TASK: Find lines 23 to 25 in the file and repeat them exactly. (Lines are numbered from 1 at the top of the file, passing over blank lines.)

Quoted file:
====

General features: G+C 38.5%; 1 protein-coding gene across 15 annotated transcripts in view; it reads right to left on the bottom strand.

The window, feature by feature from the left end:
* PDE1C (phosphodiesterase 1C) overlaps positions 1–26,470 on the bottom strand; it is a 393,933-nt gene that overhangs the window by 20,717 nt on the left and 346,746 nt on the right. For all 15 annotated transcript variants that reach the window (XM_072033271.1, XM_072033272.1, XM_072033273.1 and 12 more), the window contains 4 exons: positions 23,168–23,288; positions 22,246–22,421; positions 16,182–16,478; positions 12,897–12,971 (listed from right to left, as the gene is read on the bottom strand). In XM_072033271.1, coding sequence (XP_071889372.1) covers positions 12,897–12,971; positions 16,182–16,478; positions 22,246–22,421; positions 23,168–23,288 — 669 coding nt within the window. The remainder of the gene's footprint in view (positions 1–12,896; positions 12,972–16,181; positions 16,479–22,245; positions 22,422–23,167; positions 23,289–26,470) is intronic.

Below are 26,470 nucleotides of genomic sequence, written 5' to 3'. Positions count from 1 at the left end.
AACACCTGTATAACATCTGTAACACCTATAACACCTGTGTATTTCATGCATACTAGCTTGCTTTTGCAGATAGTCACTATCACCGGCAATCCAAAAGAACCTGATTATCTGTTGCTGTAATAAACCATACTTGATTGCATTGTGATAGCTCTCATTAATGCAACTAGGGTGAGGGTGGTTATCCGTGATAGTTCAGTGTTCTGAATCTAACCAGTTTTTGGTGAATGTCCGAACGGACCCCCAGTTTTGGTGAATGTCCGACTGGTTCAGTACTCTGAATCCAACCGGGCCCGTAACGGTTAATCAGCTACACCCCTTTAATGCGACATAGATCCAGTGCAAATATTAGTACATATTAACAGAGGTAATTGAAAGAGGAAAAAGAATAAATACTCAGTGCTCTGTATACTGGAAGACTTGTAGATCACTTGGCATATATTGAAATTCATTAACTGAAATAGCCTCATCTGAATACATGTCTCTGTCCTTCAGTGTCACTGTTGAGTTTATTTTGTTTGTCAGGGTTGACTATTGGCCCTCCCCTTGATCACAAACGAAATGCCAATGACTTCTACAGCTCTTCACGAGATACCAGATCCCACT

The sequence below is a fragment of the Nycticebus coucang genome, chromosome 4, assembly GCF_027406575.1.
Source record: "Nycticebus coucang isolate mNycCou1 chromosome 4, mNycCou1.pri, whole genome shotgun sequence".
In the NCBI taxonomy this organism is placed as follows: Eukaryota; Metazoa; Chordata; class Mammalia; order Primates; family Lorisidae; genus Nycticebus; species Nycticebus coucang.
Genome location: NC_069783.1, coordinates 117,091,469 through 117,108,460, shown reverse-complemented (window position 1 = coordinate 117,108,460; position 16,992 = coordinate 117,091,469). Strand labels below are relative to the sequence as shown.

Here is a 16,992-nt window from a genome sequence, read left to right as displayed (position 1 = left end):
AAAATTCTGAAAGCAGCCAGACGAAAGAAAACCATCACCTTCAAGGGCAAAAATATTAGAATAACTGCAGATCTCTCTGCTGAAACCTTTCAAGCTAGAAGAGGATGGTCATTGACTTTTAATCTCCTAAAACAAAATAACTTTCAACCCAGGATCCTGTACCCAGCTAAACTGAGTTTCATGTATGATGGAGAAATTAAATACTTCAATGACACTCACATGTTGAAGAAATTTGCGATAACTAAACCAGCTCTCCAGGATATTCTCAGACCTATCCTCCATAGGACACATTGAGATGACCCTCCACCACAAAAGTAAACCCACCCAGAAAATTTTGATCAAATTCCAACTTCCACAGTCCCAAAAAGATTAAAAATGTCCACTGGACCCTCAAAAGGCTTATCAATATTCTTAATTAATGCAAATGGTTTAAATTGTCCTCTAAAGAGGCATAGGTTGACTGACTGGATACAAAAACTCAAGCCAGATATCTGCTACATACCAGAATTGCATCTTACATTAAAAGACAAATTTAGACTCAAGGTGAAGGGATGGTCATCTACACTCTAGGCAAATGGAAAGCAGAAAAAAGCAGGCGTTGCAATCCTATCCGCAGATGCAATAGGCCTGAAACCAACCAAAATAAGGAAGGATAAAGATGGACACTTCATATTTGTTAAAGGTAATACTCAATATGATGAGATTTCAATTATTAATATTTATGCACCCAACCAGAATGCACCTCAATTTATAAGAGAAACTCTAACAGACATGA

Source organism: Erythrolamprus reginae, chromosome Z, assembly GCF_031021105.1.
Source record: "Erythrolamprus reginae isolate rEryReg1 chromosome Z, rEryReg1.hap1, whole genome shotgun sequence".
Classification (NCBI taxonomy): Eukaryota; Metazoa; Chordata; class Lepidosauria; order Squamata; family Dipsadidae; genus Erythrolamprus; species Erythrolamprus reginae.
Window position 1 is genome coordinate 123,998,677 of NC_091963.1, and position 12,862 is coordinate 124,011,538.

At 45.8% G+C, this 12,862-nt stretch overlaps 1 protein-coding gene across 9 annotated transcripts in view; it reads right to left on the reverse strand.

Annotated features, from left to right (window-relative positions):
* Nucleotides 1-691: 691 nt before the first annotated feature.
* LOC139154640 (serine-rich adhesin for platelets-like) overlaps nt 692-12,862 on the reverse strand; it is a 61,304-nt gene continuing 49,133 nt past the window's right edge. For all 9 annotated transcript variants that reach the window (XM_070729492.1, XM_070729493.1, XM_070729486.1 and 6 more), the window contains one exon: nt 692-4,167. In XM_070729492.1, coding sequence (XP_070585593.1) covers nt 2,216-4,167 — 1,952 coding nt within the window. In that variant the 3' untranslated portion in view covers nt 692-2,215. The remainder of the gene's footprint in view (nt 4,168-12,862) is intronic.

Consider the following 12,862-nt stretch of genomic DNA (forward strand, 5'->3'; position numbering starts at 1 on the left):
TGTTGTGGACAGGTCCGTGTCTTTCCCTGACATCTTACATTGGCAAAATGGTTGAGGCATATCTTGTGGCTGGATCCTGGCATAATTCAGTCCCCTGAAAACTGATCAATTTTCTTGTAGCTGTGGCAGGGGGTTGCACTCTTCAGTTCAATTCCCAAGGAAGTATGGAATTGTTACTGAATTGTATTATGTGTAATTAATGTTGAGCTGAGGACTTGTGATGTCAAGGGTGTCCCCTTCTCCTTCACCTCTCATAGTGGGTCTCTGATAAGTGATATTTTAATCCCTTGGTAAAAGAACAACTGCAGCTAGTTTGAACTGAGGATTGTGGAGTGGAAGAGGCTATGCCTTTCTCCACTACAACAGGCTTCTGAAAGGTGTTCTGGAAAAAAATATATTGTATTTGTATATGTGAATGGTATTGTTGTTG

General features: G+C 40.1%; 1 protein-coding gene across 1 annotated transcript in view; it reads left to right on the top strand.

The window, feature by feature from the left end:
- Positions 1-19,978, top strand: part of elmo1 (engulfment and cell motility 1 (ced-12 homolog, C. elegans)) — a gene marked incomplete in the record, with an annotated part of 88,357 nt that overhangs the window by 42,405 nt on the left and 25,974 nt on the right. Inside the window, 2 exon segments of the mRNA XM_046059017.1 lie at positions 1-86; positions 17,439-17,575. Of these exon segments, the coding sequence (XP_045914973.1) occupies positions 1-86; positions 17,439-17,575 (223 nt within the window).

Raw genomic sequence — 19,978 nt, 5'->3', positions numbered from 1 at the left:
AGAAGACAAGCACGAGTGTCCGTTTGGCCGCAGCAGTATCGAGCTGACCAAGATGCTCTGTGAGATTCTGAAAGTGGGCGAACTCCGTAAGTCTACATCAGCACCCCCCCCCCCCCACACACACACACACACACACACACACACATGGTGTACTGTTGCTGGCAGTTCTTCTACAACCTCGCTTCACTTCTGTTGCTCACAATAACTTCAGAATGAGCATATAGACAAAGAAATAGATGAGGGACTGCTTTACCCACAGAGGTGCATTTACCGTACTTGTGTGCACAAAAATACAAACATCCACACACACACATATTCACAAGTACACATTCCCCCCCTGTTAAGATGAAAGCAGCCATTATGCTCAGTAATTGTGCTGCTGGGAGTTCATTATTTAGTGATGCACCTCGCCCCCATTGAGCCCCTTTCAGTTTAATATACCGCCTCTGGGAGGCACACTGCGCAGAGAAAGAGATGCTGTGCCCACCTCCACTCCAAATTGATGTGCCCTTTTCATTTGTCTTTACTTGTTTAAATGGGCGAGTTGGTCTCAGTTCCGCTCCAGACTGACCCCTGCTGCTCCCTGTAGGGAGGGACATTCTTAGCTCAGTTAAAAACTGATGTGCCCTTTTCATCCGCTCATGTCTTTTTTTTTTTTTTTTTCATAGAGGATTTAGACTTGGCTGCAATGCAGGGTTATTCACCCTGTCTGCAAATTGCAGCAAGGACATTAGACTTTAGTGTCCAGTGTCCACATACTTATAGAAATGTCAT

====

The window, feature by feature from the left end:
- Positions 1-19,978, top strand: part of elmo1 (engulfment and cell motility 1 (ced-12 homolog, C. elegans)) — a gene marked incomplete in the record, with an annotated part of 88,357 nt that overhangs the window by 42,405 nt on the left and 25,974 nt on the right. Inside the window, 2 exon segments of the mRNA XM_046059017.1 lie at positions 1-86; positions 17,439-17,575. Of these exon segments, the coding sequence (XP_045914973.1) occupies positions 1-86; positions 17,439-17,575 (223 nt within the window).

Raw genomic sequence — 19,978 nt, 5'->3', positions numbered from 1 at the left: